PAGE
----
Necrotizing fasciitis also known as flesh-eating bacteria is a dire bacterial infection that spreads quickly and destroys skin, fat, and muscle. It is a life-threatening infection that needs urgent treatment. This bacteria affects the skin and deeper subcutaneous tissues.
The speed of the disease spreading can be determined by the depth of the subcutaneous layer. Previous trauma or foreign bodies present in the surgical wound can also lead to this condition. Necrotizing fasciitis can be classified as idiopathic when there is no evident cause. Both aerobic and anaerobic bacteria as well as the combination of these two types of bacteria can lead to this condition. Necrotizing fasciitis progresses quickly and is pretty hard to be diagnosed in the early stage.
Blood tests are conducted to check for signs of infection and inflammation. The treatment is imperative and aggressive. Strep throat causing bacteria can also cause necrotizing fasciitis
Signs and symptoms of necrotizing fasciitis?
The signs and symptoms of necrotizing fasciitis include redness, swelling, and severe pain, sores or blisters that ooze.
Flu-like symptoms, such as fever, chills, nausea, and muscle pain
Fatigue and fainting are also among the sign and symptoms of necrotizing fasciitis
Treatment of necrotizing fasciitis involves several procedures which are:
Administration of intravenous medicines to help treat your infection and subside your pain.
Surgical removal of dead and dead tissue in order to prevent the spread of the infection.
Raising the blood pressure.
Amputation of extremity if the area of dead tissue is large in an effort to save your life.
Hyperbaric therapy may be administered to decrease swelling and increase wound healing.
Oxygen to survive the healthy tissue.
Surgery might be undergone to relieve pressure or a skin graft to reconstruct the infection site.
Intensive monitoring of vital organs.
Transfusion of blood.
When should I seek immediate care?
You have a fever and a new wound with redness, swelling, or pain.
You have flu-like symptoms within 24 hours of an injury.
You have dark blisters near your wound that drain black fluid.
The area around your wound is numb.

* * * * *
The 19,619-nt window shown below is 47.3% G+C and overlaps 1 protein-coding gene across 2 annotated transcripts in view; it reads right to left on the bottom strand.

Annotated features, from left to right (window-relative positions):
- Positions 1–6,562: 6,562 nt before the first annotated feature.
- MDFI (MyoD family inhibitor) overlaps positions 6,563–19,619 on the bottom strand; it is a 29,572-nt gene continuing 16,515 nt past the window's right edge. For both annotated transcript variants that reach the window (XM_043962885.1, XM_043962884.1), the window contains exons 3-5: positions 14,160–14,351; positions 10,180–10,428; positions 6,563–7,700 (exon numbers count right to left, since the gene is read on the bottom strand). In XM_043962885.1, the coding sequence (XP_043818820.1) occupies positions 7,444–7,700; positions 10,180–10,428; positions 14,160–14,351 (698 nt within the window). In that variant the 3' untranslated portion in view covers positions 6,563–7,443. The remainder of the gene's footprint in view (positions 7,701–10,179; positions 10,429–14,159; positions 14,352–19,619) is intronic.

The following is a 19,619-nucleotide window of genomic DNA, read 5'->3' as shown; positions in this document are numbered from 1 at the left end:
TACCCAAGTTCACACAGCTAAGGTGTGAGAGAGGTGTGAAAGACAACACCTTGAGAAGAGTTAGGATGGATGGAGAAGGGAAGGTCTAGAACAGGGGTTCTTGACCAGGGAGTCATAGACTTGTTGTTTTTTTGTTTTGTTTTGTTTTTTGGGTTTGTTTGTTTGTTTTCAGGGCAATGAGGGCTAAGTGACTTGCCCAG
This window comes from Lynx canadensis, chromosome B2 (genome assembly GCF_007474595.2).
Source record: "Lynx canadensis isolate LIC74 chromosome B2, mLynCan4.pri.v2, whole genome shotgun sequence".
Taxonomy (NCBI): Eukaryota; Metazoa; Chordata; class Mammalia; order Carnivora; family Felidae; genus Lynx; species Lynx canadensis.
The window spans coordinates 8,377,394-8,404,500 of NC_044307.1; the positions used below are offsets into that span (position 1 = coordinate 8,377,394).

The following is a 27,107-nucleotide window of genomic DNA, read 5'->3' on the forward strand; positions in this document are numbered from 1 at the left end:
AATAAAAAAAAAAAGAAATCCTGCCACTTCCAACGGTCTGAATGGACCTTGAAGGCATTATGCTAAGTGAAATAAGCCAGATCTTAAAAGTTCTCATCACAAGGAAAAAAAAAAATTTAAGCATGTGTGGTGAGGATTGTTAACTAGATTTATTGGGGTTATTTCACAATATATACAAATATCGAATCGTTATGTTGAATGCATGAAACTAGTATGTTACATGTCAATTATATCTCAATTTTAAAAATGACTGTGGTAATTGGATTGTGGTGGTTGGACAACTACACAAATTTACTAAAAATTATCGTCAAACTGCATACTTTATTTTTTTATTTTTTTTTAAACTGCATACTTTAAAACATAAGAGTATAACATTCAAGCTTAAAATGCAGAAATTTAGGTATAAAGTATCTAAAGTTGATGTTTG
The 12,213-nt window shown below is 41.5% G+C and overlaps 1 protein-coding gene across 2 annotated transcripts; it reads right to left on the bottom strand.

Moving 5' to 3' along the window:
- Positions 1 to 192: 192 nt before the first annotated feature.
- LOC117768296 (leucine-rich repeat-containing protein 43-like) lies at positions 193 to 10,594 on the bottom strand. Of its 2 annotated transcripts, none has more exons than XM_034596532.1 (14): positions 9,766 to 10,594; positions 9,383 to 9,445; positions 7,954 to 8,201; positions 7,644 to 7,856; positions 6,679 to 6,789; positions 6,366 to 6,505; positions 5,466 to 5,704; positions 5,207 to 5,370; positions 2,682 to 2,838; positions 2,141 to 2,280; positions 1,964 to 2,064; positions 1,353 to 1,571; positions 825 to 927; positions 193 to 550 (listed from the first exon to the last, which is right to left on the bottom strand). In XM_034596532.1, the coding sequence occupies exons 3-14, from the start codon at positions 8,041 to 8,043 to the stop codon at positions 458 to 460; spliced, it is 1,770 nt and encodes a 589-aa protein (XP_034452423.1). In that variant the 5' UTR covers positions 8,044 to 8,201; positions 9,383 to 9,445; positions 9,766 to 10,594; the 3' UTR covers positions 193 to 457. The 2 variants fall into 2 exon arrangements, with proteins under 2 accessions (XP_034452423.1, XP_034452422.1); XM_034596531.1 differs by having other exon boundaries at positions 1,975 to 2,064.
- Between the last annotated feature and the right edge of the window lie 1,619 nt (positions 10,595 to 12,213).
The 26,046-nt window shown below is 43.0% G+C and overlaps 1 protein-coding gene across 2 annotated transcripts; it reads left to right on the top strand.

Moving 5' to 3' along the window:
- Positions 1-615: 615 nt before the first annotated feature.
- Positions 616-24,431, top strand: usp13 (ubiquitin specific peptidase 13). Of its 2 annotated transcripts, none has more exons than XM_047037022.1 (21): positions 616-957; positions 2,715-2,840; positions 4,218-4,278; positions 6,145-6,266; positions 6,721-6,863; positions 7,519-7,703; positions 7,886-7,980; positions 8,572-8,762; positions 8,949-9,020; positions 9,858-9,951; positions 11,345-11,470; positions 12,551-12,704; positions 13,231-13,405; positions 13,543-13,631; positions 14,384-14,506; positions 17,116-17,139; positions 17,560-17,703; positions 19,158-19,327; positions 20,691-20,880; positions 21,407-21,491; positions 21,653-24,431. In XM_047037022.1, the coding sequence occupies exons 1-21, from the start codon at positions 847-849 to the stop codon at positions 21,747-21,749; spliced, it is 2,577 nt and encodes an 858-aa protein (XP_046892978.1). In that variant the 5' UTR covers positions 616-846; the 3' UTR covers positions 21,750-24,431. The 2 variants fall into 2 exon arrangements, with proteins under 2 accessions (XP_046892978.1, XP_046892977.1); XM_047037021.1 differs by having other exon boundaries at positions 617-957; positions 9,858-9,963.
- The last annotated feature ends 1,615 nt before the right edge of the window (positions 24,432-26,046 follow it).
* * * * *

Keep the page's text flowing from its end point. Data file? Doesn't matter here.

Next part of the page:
The skin around your wound becomes discoloured or flaky.
Causes Necrotizing Fasciitis?
Necrotizing fasciitis is caused by several types of bacteria. The most common type is group A Streptococcus. However, streptococcus isn’t the only type of bacteria that can cause this infection, Aeromonas hydrophila, Clostridium, Escherichia coli, Klebsiella, Staphylococcus aureus are other types of bacterium that can cause Necrotizing Fasciitis. Having the bacteria in your body exposes you to getting necrotizing fasciitis. This typically occurs when the skin is broken. The micro organism can enter your body through a cut, scrape, or surgical wound. These injuries don’t need to be large for the bacteria to penetrate. Even a needle puncture will suffice.
Prevention of Necrotizing Fasciitis?
Prevention of necrotizing fasciitis infection has no specific way. However specific hygiene practices can reduce your risk of contacting the infection. Wash your hands frequently with soap and treat any injuries immediately, even minor injuries.
If you already sustain a wound, take good care of it. Change your bandages on regular intervals. Ensure your wound doesn’t get contaminated. When you have an injury, avoid hot tubs, whirlpools, and swimming pools.
If you think there’s any chance you may have contacted the infection, consult your doctor immediately. It is imperative that you treating the infection early.